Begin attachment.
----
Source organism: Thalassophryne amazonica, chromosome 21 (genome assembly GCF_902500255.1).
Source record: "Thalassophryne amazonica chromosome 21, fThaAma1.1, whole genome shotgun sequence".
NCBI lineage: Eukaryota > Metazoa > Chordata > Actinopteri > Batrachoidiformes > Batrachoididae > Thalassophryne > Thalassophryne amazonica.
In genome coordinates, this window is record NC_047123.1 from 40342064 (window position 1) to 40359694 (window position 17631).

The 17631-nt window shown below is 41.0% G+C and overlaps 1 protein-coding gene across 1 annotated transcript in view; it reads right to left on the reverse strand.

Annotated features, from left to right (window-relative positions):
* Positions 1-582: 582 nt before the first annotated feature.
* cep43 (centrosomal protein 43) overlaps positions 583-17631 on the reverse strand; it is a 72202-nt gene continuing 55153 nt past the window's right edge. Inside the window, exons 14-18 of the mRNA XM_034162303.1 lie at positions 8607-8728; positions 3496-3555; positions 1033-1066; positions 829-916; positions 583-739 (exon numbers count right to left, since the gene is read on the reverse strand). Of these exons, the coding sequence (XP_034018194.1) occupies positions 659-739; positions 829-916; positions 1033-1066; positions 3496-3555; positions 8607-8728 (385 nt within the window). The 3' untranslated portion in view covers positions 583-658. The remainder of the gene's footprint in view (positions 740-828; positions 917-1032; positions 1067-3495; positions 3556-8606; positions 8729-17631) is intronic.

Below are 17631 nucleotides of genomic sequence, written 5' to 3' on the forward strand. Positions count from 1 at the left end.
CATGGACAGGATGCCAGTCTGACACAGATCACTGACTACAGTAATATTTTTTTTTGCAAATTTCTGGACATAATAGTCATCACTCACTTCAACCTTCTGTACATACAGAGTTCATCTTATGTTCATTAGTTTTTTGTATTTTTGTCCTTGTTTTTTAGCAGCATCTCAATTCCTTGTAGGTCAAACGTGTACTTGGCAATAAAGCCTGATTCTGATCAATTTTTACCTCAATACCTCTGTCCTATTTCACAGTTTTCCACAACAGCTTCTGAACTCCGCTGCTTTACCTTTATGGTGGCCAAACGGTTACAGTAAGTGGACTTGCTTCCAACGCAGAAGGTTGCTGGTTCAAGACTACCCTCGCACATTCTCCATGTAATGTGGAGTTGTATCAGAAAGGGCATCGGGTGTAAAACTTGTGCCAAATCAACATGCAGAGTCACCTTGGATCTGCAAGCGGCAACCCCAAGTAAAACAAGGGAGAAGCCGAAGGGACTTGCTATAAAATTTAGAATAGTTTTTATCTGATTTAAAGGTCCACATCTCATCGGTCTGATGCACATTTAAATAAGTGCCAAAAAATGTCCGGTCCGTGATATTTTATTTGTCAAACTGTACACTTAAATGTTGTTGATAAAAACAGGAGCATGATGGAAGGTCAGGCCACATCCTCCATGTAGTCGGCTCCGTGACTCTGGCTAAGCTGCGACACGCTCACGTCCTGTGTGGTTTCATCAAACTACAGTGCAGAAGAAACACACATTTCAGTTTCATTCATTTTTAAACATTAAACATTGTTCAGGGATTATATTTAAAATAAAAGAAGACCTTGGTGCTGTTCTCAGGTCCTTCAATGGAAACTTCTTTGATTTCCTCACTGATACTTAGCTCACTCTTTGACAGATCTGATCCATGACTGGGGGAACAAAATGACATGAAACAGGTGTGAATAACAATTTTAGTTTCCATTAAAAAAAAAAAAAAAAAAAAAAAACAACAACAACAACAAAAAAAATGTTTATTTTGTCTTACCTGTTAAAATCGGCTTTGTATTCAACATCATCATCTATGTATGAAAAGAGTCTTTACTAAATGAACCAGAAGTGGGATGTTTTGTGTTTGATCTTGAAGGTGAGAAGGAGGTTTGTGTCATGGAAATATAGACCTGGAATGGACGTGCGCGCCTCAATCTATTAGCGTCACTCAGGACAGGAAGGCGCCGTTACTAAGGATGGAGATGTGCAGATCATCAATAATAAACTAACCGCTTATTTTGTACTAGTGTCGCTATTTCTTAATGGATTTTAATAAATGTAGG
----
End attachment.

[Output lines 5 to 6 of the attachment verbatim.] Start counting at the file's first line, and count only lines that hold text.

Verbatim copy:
The 17631-nt window shown below is 41.0% G+C and overlaps 1 protein-coding gene across 1 annotated transcript in view; it reads right to left on the reverse strand.

Annotated features, from left to right (window-relative positions):